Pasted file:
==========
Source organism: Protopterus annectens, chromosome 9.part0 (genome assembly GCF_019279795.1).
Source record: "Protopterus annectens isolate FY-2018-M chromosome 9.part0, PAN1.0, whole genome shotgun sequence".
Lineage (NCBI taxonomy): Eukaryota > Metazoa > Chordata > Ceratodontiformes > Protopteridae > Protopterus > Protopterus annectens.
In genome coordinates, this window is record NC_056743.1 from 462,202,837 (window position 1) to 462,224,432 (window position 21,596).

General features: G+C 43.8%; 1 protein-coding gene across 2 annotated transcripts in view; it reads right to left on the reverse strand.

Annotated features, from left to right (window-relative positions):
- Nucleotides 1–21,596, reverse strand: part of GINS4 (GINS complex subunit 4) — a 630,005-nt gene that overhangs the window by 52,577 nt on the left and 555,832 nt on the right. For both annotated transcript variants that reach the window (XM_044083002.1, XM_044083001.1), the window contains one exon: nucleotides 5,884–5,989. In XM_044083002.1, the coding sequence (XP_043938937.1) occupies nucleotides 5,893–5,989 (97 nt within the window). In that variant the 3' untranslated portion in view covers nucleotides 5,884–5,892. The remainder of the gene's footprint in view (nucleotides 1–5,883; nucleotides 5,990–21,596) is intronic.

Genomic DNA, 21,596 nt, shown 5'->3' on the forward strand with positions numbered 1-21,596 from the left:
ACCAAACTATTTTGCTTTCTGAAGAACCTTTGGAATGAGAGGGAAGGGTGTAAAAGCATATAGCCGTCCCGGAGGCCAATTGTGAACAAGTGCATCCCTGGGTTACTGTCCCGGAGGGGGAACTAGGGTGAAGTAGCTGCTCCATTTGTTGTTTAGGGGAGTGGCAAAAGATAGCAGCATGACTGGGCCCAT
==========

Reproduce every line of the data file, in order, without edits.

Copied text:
Source organism: Protopterus annectens, chromosome 9.part0 (genome assembly GCF_019279795.1).
Source record: "Protopterus annectens isolate FY-2018-M chromosome 9.part0, PAN1.0, whole genome shotgun sequence".
Lineage (NCBI taxonomy): Eukaryota > Metazoa > Chordata > Ceratodontiformes > Protopteridae > Protopterus > Protopterus annectens.
In genome coordinates, this window is record NC_056743.1 from 462,202,837 (window position 1) to 462,224,432 (window position 21,596).

General features: G+C 43.8%; 1 protein-coding gene across 2 annotated transcripts in view; it reads right to left on the reverse strand.

Annotated features, from left to right (window-relative positions):
- Nucleotides 1–21,596, reverse strand: part of GINS4 (GINS complex subunit 4) — a 630,005-nt gene that overhangs the window by 52,577 nt on the left and 555,832 nt on the right. For both annotated transcript variants that reach the window (XM_044083002.1, XM_044083001.1), the window contains one exon: nucleotides 5,884–5,989. In XM_044083002.1, the coding sequence (XP_043938937.1) occupies nucleotides 5,893–5,989 (97 nt within the window). In that variant the 3' untranslated portion in view covers nucleotides 5,884–5,892. The remainder of the gene's footprint in view (nucleotides 1–5,883; nucleotides 5,990–21,596) is intronic.

Genomic DNA, 21,596 nt, shown 5'->3' on the forward strand with positions numbered 1-21,596 from the left:
ACCAAACTATTTTGCTTTCTGAAGAACCTTTGGAATGAGAGGGAAGGGTGTAAAAGCATATAGCCGTCCCGGAGGCCAATTGTGAACAAGTGCATCCCTGGGTTACTGTCCCGGAGGGGGAACTAGGGTGAAGTAGCTGCTCCATTTGTTGTTTAGGGGAGTGGCAAAAGATAGCAGCATGACTGGGCCCAT